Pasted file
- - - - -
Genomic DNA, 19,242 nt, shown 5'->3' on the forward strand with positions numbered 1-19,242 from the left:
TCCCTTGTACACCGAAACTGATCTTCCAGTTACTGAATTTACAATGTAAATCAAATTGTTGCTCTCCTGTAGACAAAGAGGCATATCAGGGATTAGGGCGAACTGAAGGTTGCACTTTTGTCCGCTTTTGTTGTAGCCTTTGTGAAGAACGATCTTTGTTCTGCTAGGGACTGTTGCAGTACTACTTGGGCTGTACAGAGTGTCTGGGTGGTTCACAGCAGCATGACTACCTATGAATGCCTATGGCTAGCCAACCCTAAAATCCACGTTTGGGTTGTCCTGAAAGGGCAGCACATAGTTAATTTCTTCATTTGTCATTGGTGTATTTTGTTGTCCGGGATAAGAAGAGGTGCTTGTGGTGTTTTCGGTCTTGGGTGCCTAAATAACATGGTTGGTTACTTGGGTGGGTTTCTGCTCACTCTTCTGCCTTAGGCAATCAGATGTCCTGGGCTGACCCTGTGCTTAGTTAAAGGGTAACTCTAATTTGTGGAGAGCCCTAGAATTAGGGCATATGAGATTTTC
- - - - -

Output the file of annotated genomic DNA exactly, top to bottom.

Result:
Genomic DNA, 19,242 nt, shown 5'->3' on the forward strand with positions numbered 1-19,242 from the left:
TCCCTTGTACACCGAAACTGATCTTCCAGTTACTGAATTTACAATGTAAATCAAATTGTTGCTCTCCTGTAGACAAAGAGGCATATCAGGGATTAGGGCGAACTGAAGGTTGCACTTTTGTCCGCTTTTGTTGTAGCCTTTGTGAAGAACGATCTTTGTTCTGCTAGGGACTGTTGCAGTACTACTTGGGCTGTACAGAGTGTCTGGGTGGTTCACAGCAGCATGACTACCTATGAATGCCTATGGCTAGCCAACCCTAAAATCCACGTTTGGGTTGTCCTGAAAGGGCAGCACATAGTTAATTTCTTCATTTGTCATTGGTGTATTTTGTTGTCCGGGATAAGAAGAGGTGCTTGTGGTGTTTTCGGTCTTGGGTGCCTAAATAACATGGTTGGTTACTTGGGTGGGTTTCTGCTCACTCTTCTGCCTTAGGCAATCAGATGTCCTGGGCTGACCCTGTGCTTAGTTAAAGGGTAACTCTAATTTGTGGAGAGCCCTAGAATTAGGGCATATGAGATTTTC